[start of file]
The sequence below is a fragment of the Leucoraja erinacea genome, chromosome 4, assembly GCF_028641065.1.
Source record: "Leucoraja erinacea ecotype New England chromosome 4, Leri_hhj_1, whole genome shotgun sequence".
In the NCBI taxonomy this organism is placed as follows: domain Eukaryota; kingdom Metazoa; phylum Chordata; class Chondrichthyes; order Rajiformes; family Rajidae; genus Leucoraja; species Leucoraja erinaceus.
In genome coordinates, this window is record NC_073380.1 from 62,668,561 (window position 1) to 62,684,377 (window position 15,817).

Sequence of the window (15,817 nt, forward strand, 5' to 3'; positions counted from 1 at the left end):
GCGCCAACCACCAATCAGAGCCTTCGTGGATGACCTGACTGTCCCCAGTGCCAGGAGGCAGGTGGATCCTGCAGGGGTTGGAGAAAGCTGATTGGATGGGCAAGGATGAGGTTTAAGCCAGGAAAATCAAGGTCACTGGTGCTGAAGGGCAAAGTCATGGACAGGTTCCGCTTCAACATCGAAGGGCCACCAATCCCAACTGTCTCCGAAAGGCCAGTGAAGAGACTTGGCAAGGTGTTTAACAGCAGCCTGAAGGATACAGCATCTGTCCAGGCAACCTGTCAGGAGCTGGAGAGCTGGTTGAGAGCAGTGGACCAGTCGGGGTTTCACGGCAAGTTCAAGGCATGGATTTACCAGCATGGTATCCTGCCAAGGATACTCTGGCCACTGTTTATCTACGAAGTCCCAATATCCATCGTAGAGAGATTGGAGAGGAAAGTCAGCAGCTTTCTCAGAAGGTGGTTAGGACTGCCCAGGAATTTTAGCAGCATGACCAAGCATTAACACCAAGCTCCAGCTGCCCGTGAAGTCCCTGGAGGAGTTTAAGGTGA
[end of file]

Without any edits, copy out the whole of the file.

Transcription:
The sequence below is a fragment of the Leucoraja erinacea genome, chromosome 4, assembly GCF_028641065.1.
Source record: "Leucoraja erinacea ecotype New England chromosome 4, Leri_hhj_1, whole genome shotgun sequence".
In the NCBI taxonomy this organism is placed as follows: domain Eukaryota; kingdom Metazoa; phylum Chordata; class Chondrichthyes; order Rajiformes; family Rajidae; genus Leucoraja; species Leucoraja erinaceus.
In genome coordinates, this window is record NC_073380.1 from 62,668,561 (window position 1) to 62,684,377 (window position 15,817).

Sequence of the window (15,817 nt, forward strand, 5' to 3'; positions counted from 1 at the left end):
GCGCCAACCACCAATCAGAGCCTTCGTGGATGACCTGACTGTCCCCAGTGCCAGGAGGCAGGTGGATCCTGCAGGGGTTGGAGAAAGCTGATTGGATGGGCAAGGATGAGGTTTAAGCCAGGAAAATCAAGGTCACTGGTGCTGAAGGGCAAAGTCATGGACAGGTTCCGCTTCAACATCGAAGGGCCACCAATCCCAACTGTCTCCGAAAGGCCAGTGAAGAGACTTGGCAAGGTGTTTAACAGCAGCCTGAAGGATACAGCATCTGTCCAGGCAACCTGTCAGGAGCTGGAGAGCTGGTTGAGAGCAGTGGACCAGTCGGGGTTTCACGGCAAGTTCAAGGCATGGATTTACCAGCATGGTATCCTGCCAAGGATACTCTGGCCACTGTTTATCTACGAAGTCCCAATATCCATCGTAGAGAGATTGGAGAGGAAAGTCAGCAGCTTTCTCAGAAGGTGGTTAGGACTGCCCAGGAATTTTAGCAGCATGACCAAGCATTAACACCAAGCTCCAGCTGCCCGTGAAGTCCCTGGAGGAGTTTAAGGTGA